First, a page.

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Travelling Safely With Prescription Medications

It’s important to remember that some drugs that are legal in Canada are considered illegal or require a prescription in other countries. If you aren’t careful you could be delayed in customs, your medication could be seized, or you could face serious legal consequences.

Here are the steps you can take to minimize any issues while travelling with medications:

Keep all medications in their original, labelled containers
It’s tempting to save space by transferring medications into smaller containers or combining medications into a single container, but it’s not a good idea. Always keep your medications in their original containers and make sure the label is legible.

Bring a copy of the original prescription
Carry a copy of the original prescription and ensure that both the generic and trade names of the medication are included in case of loss or theft. A doctor’s note describing why you are taking the medication is also recommended.

Pack your medications in a separate bag in your carry-on baggage
Prescription medication is exempted from the liquid restrictions and must be presented to the screening officer separately.

Pack an extra supply of medication in case you are away for longer than expected.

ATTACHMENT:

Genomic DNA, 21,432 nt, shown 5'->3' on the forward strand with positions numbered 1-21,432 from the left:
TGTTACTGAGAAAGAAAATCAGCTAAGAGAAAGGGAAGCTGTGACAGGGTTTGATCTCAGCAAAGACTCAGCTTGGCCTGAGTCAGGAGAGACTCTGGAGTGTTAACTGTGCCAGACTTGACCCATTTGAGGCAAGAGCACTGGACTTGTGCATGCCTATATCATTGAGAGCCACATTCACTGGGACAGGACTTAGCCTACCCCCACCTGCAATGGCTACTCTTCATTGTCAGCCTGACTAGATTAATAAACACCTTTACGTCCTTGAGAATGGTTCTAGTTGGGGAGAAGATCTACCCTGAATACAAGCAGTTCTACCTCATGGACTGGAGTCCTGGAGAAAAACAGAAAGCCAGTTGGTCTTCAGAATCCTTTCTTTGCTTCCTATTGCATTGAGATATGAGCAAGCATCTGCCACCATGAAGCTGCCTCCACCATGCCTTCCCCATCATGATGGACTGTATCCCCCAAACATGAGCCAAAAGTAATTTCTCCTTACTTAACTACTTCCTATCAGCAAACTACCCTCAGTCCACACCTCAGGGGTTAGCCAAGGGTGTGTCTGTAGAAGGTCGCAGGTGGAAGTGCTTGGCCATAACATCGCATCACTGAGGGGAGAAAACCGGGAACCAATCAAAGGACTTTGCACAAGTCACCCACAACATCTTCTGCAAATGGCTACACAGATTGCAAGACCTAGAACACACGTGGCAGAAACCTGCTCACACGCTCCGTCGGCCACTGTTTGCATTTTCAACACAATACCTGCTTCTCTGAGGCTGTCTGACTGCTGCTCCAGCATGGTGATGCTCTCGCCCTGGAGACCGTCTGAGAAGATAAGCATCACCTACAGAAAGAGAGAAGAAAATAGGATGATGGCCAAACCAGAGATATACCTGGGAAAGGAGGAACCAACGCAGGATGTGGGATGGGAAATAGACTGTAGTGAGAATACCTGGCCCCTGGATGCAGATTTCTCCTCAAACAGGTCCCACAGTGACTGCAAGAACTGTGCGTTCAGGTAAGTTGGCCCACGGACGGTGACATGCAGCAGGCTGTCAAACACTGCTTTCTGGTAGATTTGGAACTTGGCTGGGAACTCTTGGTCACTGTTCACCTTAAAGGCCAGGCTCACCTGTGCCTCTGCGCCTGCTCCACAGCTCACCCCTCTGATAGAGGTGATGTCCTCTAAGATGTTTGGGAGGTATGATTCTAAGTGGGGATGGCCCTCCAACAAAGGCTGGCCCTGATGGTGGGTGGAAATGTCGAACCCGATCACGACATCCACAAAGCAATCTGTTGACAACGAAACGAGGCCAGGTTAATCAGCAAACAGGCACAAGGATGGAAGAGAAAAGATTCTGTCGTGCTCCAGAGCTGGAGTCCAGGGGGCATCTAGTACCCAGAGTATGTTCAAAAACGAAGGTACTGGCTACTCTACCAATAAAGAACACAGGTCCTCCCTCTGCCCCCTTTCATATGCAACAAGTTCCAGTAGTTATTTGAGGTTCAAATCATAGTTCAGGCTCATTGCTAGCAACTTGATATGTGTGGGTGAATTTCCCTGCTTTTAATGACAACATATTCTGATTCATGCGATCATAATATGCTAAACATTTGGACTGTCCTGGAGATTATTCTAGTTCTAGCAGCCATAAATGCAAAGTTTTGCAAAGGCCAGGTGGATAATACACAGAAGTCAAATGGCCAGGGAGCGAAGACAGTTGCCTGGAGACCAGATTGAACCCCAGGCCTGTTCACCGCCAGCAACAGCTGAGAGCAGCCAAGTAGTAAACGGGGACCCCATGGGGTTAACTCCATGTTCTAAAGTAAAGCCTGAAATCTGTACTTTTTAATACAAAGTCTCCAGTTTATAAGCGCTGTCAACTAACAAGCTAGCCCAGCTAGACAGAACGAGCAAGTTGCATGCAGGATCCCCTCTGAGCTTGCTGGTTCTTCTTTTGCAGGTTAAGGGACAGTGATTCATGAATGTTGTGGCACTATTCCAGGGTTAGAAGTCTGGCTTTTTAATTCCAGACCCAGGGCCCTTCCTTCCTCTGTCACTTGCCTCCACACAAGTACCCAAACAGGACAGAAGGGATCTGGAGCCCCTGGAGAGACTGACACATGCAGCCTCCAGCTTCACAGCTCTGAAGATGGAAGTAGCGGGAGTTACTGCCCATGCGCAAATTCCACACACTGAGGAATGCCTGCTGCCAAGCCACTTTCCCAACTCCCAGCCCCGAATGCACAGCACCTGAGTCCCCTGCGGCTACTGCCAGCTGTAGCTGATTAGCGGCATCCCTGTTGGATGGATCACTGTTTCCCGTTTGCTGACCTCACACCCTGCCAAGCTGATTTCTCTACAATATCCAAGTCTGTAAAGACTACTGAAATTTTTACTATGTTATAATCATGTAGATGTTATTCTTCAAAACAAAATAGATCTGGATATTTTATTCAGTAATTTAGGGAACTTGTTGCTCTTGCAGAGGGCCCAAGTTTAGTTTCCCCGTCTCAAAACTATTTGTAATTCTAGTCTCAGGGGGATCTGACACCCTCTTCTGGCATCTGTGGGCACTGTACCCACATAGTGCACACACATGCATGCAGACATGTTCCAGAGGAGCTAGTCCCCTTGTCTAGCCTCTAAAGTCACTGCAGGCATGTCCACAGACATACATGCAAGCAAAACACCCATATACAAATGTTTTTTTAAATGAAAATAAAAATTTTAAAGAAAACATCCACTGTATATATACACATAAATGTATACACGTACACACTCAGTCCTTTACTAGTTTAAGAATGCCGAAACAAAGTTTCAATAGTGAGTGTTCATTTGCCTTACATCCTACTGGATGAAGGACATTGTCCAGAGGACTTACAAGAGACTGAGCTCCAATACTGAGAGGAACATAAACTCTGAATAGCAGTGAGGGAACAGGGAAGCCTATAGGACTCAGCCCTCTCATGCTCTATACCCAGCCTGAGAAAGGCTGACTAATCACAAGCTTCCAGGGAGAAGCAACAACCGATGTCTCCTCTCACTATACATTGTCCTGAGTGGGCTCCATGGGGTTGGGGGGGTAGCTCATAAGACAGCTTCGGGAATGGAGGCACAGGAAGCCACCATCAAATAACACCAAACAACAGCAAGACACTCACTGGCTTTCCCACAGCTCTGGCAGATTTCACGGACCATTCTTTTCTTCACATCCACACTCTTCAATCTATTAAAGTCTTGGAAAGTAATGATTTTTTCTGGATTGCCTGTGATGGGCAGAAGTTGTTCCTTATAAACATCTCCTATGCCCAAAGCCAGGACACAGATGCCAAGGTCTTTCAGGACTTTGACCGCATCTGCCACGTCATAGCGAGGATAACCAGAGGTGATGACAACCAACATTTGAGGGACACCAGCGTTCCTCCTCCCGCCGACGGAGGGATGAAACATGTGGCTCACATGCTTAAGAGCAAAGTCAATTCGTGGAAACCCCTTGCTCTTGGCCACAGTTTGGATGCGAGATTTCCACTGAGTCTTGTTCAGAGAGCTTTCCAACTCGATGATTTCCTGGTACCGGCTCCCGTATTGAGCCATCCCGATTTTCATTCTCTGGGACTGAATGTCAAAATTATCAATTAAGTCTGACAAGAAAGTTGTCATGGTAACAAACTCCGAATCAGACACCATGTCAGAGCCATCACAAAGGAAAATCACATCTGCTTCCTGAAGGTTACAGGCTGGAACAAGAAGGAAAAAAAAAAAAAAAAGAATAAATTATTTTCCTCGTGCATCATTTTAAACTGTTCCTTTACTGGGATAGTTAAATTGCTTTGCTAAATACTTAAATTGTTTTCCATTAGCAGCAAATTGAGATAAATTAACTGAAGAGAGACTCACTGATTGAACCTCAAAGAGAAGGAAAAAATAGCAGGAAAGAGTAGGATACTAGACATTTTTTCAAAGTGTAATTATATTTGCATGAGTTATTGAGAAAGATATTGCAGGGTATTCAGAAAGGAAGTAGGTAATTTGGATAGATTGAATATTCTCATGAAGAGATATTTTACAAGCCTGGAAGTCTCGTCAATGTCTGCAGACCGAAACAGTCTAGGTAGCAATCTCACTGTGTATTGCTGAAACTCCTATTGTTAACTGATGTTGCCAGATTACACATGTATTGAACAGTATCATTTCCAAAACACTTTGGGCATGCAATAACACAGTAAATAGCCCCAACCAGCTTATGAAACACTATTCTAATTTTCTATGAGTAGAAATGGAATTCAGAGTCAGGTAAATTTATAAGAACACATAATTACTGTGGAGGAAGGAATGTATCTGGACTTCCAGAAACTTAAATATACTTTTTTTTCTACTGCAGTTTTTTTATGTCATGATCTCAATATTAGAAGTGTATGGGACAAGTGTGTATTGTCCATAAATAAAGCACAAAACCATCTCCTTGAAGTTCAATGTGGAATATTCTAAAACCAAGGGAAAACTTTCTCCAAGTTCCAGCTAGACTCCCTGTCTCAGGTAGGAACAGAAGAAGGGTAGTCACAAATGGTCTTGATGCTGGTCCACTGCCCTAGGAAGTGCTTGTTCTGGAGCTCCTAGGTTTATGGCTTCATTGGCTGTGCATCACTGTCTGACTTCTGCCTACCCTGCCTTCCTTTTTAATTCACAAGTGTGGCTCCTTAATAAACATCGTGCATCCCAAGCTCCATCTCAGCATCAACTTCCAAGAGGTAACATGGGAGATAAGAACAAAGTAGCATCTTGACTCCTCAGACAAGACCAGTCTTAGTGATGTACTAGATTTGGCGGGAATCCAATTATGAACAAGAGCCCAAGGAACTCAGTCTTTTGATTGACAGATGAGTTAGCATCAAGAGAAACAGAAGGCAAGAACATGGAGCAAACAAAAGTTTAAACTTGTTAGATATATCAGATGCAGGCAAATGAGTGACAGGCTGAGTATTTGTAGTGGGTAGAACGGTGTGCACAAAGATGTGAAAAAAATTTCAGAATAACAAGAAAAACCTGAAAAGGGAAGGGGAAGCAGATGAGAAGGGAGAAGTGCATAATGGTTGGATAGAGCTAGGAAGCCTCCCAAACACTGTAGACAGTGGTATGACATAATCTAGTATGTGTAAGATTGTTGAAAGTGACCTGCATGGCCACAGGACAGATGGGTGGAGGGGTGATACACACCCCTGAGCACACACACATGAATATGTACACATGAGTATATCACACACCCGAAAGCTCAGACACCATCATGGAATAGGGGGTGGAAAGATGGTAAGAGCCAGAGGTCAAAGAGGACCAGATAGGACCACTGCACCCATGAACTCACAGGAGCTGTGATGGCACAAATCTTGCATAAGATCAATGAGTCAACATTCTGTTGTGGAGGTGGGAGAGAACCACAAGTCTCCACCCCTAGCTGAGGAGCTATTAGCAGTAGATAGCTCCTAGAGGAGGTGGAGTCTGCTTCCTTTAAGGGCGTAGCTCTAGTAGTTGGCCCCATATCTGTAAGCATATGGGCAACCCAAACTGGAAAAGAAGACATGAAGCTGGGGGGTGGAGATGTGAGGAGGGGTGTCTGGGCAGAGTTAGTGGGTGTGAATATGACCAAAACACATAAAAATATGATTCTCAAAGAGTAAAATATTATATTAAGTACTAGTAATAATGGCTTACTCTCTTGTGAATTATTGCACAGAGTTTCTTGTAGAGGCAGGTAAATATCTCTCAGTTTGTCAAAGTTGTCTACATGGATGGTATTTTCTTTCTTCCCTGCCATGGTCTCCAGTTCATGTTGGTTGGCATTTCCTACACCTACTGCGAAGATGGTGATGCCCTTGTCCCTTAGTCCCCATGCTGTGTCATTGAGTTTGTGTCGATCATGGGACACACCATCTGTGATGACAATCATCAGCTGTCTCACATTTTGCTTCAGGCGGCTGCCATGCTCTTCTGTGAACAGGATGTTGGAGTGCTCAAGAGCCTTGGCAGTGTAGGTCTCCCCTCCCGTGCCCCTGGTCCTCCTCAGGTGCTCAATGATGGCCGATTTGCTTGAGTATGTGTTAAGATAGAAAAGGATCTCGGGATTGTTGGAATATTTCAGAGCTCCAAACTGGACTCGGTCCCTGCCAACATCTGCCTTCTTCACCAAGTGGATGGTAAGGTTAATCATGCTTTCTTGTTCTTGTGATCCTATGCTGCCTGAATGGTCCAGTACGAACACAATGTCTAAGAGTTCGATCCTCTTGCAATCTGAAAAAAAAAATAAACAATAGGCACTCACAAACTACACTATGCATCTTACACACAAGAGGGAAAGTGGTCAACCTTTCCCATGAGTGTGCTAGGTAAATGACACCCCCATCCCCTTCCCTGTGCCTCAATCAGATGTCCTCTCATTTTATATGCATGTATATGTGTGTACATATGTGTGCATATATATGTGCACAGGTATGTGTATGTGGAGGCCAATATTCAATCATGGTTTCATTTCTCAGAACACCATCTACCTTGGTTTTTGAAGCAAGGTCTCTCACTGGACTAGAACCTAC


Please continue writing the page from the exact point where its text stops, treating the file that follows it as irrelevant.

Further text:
It may be difficult or impossible to find your prescription medication in other countries, so always bring extra just in case you are delayed.

Check to see if your unusual prescription medications are legal in the country/countries you are planning to visit.
Before you go, you should check the status of any unusual medications you plan to bring. The best way to do this is to contact the foreign government office in Canada of the country/countries you plan to visit. A list of foreign offices can be found here

For more details and up-to-date information on travelling with prescription medications, see the Government of Canada website.

Travelling with Cannabis

Cannabis is an excellent example of a drug that that is subject to widely differing regulations depending on the country. Although it has recently been legalized for use without a prescription in Canada, the use of cannabis for recreational purposes is still prohibited in most countries. It is also still illegal to transport cannabis products in any form—including edible cannabis, cannabis extracts and cannabis topicals—across the Canadian border. In some Asian and Middle Eastern countries, possession is punished by imprisonment and in some extreme cases, even death. In the United States it’s even more complicated because while some states have legalized recreational cannabis, it is still prohibited by U.S. federal laws.

A few things to keep in mind:

Do not take cannabis products across the Canadian border in any form without a permit or exemption authorized by Health Canada.

Not declaring cannabis in your possession at the Canadian border could lead to arrest and prosecution.

For more information on travelling with cannabis, see the Government of Canada website.


written by: Pam Jensen